Approaching the small hamlet of Lane Ends, within the stunning Forest of Bowland, sits a building which makes you stop in your tracks. Bambers Croft has been designed to wow, but with an understated confidence. A ‘forever’ home which celebrates the balance between busy family life (two adults, one child and many cats), whilst retaining stunning architectural details and a sleek yet unpretentious interior.
Our client purchased this site, consisting of a bungalow, outbuildings and menage, with the intention of building a new family home. The existing buildings were aesthetically of poor quality and disconnected from their hamlet location. The new design needed to maximise the views over the surrounding countryside, taking into consideration the visual impact particularly from elevated viewpoints.
“Our project isn’t a standard house and it has lots of unusual things, that said, we wanted it to be a laid-back family home, not cutting-edge innovation. We produced quite a detailed brief and David Cox Architects produced two design options – one absolutely nailed it!”
The final design was a result of many detailed conversations as we got to know the client and developed a close relationship, which allowed us to reflect their personalities. Room arrangements, opportunities for exploring colour and textures internally and externally, providing sunny nesting spots for cats and linking space to the clients’ daily routine, are examples of this.
Our client was keen to explore a contemporary design and large picture windows and a significant proportion of glazing maximised the views and connections to the site’s spectacular setting within an Area of Outstanding Natural Beauty.
Craftsmanship & Materials:
Materials were chosen to ensure that the house sat respectfully within its surroundings. So too, the contractor was selected based on a strong track record of craftsmanship and personal pride in their work.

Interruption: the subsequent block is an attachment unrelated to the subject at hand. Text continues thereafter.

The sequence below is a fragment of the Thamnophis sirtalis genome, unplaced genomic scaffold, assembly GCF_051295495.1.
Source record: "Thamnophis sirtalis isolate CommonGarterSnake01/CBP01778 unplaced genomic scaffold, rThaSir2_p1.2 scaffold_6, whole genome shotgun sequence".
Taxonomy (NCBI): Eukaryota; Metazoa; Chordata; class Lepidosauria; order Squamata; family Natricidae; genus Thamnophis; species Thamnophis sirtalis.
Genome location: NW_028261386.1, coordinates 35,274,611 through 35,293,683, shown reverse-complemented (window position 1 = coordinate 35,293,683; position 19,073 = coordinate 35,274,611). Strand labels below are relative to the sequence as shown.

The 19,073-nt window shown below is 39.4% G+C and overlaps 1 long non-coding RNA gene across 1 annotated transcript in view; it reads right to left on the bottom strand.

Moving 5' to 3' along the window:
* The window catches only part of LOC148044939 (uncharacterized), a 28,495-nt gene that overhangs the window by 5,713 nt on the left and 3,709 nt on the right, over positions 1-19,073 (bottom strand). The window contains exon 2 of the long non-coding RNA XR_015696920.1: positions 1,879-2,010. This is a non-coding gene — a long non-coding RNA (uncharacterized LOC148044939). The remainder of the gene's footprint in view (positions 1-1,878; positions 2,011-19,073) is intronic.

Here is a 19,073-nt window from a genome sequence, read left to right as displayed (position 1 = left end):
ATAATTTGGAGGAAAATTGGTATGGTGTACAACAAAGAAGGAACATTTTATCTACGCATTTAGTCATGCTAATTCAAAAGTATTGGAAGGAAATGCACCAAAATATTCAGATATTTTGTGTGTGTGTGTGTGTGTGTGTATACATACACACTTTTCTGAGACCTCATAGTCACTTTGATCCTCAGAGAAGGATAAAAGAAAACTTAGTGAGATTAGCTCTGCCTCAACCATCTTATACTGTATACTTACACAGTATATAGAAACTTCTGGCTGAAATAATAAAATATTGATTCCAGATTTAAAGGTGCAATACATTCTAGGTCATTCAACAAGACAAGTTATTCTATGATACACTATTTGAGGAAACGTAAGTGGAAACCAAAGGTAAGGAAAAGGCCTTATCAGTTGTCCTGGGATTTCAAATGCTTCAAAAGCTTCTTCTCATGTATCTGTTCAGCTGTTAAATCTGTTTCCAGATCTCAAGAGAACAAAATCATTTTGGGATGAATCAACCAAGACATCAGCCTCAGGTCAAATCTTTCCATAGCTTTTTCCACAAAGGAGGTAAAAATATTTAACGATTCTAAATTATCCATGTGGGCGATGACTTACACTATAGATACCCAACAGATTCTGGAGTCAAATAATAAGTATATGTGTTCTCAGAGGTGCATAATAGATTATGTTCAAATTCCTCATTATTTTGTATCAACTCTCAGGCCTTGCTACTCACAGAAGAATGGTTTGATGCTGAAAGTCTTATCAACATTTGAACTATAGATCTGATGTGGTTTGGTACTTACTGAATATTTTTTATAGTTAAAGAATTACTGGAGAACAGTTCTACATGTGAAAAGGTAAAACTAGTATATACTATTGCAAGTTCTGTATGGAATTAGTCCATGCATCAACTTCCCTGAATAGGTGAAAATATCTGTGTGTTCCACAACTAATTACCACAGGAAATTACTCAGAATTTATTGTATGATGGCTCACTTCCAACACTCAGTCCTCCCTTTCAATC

Local stone and timber cladding are the dominant materials. The local stone was sourced from a quarry less than five miles away and visually reconnected the site to the neighbouring hamlet. The timber cladding referenced the agricultural buildings to be found in the surrounding countryside and was also locally sourced. After a series of trials undertaken on site, a technique for charring the timber to get the required burnt effect was established, with spectacular results.
From the outset, our client had strong ambitions to create a sustainable home and the project team collectively prioritised long-term performance and a fabric-first approach as the most efficient solution for the dwelling.
A ground source heat pump provides 100% of the heating and hot water demands of the house. Windows are all triple glazed to reduce heat gains and losses and the house achieved an EPC grade ‘A’. Insulation values and airtightness were all tightly specified to achieve high performance and intensive green roofs contribute thermally, visually and to biodiversity.
Consultation with the Woodland Trust and the AONB officers led to agreeing an ambitious tree planting strategy for the wider site was carried out which tied this into a substantial investment of installing a land drainage scheme, to improve the surface water drainage of the surroundings benefitting all of the houses in the settlement.
Swift bricks were integrated into the stone walls of the house and have been settled already by nesting birds and their activities are visible from the main landing of the house.
Our client moved into their stunning new four-bedroom home in December 2019, and provided wonderful post-occupation feedback:
“Design wise, the quality was phenomenal, absolutely brilliant and very unique.”
“When we look at what we’ve got now, we feel we absolutely have the house we wanted.”
Please visit our project page for more photographs of the completed family home and CGI at design stage.